Immigration Law

Obama can use pardon powers to stop deportations, law prof says in op-ed

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Supporters of President Obama’s policies on immigration and deportation gathered at the U.S. Supreme Court during oral arguments in April. Rena Schild /

President Barack Obama could use his pardon power to partly implement his deferred deportation program, according to a law professor’s op-ed.

Writing in the New York Times, Benjamin Cardozo School of Law professor Peter Markowitz says the president’s pardon power extends to “all offenses against the United States,” which could be interpreted to cover pardons for more than just criminal offenses.

The U.S. Supreme Court split 4-4 in June in a challenge to Obama’s power to implement a deferred deportation program through executive action. Obama’s program had offered deportation deferrals to immigrants who have lived here since at least January 2010, have no serious criminal record, and have children who are U.S. citizens or legal permanent residents. The split left in place an injunction blocking the initiative.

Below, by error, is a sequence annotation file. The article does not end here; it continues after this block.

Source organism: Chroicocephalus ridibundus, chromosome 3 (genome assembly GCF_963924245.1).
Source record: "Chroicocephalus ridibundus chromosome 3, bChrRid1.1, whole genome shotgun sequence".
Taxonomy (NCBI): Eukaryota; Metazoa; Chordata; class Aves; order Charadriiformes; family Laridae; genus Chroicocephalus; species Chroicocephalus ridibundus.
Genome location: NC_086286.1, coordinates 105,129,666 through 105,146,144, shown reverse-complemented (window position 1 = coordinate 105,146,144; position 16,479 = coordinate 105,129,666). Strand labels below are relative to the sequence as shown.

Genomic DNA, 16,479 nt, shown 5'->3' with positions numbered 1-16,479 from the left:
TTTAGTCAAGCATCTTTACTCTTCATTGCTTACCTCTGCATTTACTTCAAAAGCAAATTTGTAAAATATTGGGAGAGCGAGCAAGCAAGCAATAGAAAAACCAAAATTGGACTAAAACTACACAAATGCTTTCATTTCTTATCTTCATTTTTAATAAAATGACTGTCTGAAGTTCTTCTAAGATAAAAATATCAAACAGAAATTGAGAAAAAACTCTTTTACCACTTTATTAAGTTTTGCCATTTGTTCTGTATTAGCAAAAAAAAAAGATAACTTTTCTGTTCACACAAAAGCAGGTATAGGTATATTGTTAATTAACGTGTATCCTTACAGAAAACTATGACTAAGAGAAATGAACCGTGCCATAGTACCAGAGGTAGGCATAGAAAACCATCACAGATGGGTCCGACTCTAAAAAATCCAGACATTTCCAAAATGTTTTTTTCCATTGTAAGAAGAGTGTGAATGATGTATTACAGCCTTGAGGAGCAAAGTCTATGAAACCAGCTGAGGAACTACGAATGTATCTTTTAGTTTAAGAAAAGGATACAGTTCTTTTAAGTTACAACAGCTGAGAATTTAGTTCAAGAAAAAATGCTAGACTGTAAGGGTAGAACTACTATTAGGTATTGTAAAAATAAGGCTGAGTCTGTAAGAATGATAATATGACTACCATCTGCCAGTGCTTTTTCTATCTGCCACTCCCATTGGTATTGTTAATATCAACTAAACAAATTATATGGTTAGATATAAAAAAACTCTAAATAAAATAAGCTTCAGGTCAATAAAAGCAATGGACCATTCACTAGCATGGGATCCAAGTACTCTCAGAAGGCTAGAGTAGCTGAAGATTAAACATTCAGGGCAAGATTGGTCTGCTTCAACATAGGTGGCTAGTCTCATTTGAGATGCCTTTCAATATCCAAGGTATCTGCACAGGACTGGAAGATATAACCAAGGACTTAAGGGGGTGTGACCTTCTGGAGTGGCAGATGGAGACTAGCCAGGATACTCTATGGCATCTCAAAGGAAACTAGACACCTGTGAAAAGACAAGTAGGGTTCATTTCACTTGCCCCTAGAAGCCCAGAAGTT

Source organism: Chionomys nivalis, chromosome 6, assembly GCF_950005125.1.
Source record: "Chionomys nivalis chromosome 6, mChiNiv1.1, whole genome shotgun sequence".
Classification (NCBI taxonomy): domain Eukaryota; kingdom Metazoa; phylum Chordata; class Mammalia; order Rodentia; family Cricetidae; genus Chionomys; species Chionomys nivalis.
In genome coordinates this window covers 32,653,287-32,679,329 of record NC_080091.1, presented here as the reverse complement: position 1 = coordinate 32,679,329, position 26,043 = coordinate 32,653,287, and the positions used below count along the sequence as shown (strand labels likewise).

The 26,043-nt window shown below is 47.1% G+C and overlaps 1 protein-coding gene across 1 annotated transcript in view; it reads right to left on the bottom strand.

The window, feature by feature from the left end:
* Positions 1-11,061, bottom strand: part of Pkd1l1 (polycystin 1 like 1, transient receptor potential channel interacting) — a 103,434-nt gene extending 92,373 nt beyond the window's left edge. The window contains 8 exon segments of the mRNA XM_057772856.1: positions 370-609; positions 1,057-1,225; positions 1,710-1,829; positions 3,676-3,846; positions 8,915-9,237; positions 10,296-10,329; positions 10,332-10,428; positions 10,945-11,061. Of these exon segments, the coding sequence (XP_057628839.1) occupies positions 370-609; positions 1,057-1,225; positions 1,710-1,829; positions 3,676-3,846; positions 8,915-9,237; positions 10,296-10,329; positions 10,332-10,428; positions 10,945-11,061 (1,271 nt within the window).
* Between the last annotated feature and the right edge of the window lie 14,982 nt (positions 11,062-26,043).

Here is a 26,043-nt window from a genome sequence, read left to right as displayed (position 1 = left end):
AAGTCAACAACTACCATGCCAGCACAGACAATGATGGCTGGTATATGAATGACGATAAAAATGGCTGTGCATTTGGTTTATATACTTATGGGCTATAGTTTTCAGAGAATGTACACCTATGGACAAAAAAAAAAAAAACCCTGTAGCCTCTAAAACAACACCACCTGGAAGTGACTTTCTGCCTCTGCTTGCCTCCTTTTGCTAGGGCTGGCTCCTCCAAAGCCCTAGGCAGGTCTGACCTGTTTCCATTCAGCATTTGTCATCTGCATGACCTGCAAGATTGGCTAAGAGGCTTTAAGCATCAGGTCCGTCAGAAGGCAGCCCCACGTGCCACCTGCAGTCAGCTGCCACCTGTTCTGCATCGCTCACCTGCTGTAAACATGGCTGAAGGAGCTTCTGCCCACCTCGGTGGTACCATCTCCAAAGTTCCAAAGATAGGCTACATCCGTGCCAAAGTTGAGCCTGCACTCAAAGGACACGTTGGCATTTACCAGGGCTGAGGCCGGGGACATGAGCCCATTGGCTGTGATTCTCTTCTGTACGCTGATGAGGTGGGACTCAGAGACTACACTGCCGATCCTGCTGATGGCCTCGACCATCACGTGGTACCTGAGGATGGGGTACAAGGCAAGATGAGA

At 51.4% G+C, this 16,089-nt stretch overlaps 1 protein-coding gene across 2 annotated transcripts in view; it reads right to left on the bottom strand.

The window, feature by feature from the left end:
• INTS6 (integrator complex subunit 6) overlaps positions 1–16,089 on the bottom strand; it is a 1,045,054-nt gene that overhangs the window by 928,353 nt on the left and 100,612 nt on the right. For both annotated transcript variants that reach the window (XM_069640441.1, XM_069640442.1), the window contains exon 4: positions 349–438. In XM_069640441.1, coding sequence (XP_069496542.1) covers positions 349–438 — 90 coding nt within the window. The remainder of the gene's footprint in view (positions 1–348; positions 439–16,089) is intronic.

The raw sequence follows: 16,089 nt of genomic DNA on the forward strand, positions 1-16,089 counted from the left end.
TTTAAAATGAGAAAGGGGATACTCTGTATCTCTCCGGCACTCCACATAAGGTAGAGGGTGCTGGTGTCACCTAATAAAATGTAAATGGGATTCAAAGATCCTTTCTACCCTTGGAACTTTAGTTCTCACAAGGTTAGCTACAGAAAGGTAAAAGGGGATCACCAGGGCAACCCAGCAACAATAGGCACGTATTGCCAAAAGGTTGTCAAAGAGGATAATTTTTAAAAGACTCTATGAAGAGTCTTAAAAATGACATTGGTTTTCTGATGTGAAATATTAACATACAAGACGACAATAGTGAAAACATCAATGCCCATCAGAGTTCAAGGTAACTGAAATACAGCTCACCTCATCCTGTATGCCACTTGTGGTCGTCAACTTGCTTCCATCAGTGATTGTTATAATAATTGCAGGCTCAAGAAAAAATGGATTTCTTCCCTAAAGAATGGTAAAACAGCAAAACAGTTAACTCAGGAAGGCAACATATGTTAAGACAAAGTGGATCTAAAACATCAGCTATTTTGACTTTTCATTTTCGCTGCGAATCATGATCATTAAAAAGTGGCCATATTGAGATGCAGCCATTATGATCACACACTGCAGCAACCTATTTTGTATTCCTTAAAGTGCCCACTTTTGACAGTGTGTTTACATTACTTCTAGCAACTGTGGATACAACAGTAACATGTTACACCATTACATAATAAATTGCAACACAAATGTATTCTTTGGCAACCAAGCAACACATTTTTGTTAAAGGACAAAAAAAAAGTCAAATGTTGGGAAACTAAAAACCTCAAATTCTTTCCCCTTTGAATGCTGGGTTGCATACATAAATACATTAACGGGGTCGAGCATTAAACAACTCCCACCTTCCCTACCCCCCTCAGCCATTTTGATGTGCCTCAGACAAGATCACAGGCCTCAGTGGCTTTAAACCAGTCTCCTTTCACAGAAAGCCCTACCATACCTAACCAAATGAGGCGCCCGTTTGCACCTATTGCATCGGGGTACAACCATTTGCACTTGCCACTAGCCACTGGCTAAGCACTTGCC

Pardoning the immigrants avoids debate over separation of powers issues, and avoids the “enormous administrative undertaking” that would have been required to implement the deferred deportation initiative, Markowitz says. It could not, however, deliver work permits to the immigrants.

“President Obama has plenty of time left to issue such a pardon,” Markowitz writes. “There is solid historical and legal precedent for him to do so. And although it would probably bring about legal challenges, opponents could not use the legal system to simply run out the clock, as they have with his deferred deportation program. A deferred deportation program could be undone by a President Trump. Unconditional pardons, in contrast, are irrevocable.”

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